Article Category: Poverty & Inequality

Co-op Care – the Case for Co-operative Care in Ireland

Co-operatives in the care industry are currently not the norm in Ireland and suffer from their niche position. For the potential of elder care co-operatives to be fulfilled a number of supports and initiatives would need to be implemented.[35] These include support from other co-operatives, increased awareness of co-operatives among care beneficiaries and care sector providers and greater support from the State.

A Year in Irish Prisons: Chaplains’ Annual Reports

The determined efforts and commitment of Prison Chaplains in the difficult working environment of prisons is clearly evident. While the support of the Irish Prison Service for chaplaincy is regularly acknowledged, the annual reports also highlight shortcomings within the prison system and the wider criminal justice system. 

Delegating Love

Ireland spends just 0.2% of its GDP on childcare each year, investing the smallest percentage of its GDP in early years of any developed country, and with the greatest reliance on private services. The average spend across Europe is four times as high. When it comes to old age spending, Ireland also sits at the bottom of the league table at 3.4%.

Editorial

    by Ciara Murphy Dr Ciara Murphy is the Environmental Justice Advocate for the Jesuit Centre for Faith and Justice.   “A year ago, thinking about a society of care was utopian; today, in times of coronavirus, it has become utterly urgent and necessary.”[1] The coronavirus has been a great illuminator. Over the course… Read more »

Working with Families from Direct Provision Centres in Cork

Several of the women I speak to tell me they were in Direct Provision for more than five years. They have had children in that time, children who still do not know anything other than sharing just one room with their family in an overcrowded centre full of people. When you have lived in an institution for a long period of time, the constraints can start to feel like safety. One woman tells me that she has had her papers for a couple of months and is preparing for the move out of the centre, but her relief at leaving is tinged with trepidation. At least in the centre, she says, there are always others to turn to, but “nobody looks out for you outside.”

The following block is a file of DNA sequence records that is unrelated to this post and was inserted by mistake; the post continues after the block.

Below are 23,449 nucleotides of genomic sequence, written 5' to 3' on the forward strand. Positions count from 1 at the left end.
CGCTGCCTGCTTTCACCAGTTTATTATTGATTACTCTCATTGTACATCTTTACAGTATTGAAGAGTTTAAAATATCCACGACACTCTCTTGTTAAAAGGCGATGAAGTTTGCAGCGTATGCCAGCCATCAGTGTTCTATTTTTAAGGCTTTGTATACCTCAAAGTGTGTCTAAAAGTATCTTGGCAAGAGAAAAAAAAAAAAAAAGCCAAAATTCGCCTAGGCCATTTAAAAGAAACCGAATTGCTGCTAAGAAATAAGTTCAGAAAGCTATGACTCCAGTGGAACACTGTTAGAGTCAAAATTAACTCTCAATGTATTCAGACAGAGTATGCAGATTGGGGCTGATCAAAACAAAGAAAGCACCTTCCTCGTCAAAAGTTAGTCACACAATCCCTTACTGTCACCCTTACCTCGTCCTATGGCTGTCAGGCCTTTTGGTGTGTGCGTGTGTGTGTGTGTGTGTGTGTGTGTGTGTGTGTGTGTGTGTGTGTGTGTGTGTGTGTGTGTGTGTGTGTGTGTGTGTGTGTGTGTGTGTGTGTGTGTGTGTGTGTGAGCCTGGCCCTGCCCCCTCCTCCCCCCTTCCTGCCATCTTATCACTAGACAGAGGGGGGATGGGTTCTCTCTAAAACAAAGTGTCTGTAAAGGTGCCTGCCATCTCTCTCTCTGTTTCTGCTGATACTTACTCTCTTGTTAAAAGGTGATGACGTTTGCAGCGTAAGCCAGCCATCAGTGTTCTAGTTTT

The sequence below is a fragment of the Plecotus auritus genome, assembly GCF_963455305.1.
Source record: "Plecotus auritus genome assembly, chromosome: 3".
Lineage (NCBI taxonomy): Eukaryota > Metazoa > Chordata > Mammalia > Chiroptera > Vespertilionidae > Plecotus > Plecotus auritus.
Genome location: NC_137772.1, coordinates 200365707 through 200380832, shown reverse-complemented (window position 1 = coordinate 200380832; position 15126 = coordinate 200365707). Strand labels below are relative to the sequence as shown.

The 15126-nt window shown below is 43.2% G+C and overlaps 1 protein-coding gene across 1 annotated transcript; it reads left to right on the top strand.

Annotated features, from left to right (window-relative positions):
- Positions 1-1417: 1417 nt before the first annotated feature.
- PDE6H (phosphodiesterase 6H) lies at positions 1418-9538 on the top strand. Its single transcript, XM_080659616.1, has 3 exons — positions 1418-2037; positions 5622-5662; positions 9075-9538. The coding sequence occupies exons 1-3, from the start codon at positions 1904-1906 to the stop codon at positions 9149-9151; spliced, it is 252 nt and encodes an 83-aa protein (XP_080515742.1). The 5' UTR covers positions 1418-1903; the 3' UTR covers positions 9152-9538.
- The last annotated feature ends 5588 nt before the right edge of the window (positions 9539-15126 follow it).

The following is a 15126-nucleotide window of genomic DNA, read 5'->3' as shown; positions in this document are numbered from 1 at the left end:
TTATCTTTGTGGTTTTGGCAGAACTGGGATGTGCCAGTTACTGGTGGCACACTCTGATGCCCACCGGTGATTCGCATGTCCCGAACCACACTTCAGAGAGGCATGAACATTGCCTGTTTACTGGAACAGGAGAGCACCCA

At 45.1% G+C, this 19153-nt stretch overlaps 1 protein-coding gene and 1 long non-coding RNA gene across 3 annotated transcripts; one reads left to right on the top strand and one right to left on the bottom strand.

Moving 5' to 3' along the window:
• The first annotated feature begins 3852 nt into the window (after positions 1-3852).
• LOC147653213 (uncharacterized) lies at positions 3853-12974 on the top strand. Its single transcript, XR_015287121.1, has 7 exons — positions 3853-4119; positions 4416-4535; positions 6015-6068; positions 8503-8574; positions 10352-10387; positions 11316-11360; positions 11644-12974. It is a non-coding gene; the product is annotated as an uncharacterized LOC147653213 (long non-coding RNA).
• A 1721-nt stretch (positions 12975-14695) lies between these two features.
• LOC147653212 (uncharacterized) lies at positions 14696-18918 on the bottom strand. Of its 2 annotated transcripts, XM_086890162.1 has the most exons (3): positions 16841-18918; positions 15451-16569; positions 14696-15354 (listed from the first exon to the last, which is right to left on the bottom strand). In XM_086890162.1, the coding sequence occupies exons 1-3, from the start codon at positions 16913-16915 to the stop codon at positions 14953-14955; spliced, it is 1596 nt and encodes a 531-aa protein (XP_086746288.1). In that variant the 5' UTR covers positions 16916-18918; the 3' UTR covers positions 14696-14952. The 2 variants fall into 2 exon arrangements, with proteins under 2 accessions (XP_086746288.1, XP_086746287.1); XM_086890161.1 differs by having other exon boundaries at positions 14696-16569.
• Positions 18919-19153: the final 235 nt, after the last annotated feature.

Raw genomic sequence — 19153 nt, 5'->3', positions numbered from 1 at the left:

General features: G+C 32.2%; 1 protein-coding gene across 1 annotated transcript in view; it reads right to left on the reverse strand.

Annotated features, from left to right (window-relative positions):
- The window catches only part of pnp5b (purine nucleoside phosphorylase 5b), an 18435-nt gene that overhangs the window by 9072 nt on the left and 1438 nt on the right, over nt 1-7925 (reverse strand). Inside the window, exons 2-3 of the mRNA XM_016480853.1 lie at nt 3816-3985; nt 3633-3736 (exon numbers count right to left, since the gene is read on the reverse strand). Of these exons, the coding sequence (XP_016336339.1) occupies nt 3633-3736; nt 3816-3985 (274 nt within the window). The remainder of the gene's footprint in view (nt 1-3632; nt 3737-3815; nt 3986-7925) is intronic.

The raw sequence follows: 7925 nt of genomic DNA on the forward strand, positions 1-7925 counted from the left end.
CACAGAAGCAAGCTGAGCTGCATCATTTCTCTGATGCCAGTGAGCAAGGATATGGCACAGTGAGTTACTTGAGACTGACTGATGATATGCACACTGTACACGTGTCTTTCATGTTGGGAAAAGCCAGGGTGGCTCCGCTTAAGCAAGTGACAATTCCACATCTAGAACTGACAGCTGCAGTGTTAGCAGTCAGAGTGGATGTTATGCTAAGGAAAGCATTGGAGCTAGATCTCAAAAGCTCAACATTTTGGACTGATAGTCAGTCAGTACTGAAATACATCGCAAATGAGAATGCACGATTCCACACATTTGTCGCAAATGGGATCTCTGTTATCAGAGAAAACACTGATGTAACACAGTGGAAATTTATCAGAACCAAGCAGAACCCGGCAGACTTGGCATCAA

Forced Displacement: Well-Founded Fear of Home

Global threats to human security and safety require a global response. On 17 December 2018, the UN General Assembly affirmed the Global Compact on Refugees (GCR).[16] The main objectives of the GCR are to: ease pressures on countries that welcome and host refugees; build self-reliance of refugees; expand access to resettlement in third countries; and support conditions in countries of origin for safe return. Undoubtedly, the GCR has admirable goals and a vision to effect positive change for refugees and forcibly displaced persons worldwide. However, the challenge is to ensure the high-level commitments translate into actions that address the needs on the ground and impact positively on the lives of forced migrants and their families.

A World of Flows, Woes and Foes: Growth, Capitalism and Climate Breakdown

That is the way we should be thinking about the planetary crisis, in terms of new opportunities for rethinking the good life, rethinking human relationships with each other, rethinking human relationships with the earth, and so on at this time. Contrast this to the dominant public discussion of this issue in terms of framing it (and therefore delimiting it) to a continuation of business as usual. The effect of this is to maintain capitalism, consumerism, and our lifestyles as they are now, but perhaps drawing on renewable energy to do so.

Forced Displacement in a Global Context

As the UN High Commissioner for Refugees (UNHCR) has recorded, between 1990 and 2010 there was a fairly consistent level of global forced displacement of between 30-50 million people per annum. However, the past 10 years have seen a significant increase in all forms of forced displacement, defined by UNHCR as displacement resulting from “persecution, conflict, violence, human rights violations or events seriously disturbing public order.”

False Accounting: Why We Shouldn’t ask People Who Commit Crimes to Pay their Debts to Society

It does not work to replace ‘paying your debts’ with ‘repairing the harm’, then. Drawing on the work of penal theorist Antony Duff, we suggest the metaphor of “fulfilling a civic obligation” as an alternative tool to guide our responses to crime. Duff argues that, done very differently, “criminal punishment could and should be inclusionary, as something we can do, not to a ‘them’ who are implicitly excluded from the (law-abiding) community of citizens, but to ourselves as full, if imperfect, members of that community.”[15]

The Consequences of a Bankrupt God

Theology turns out to have something significant to say to our young student and to society more widely. It can help us discover that there are ways to get at the injustice of an indebted society that predate Marx and his many descendants.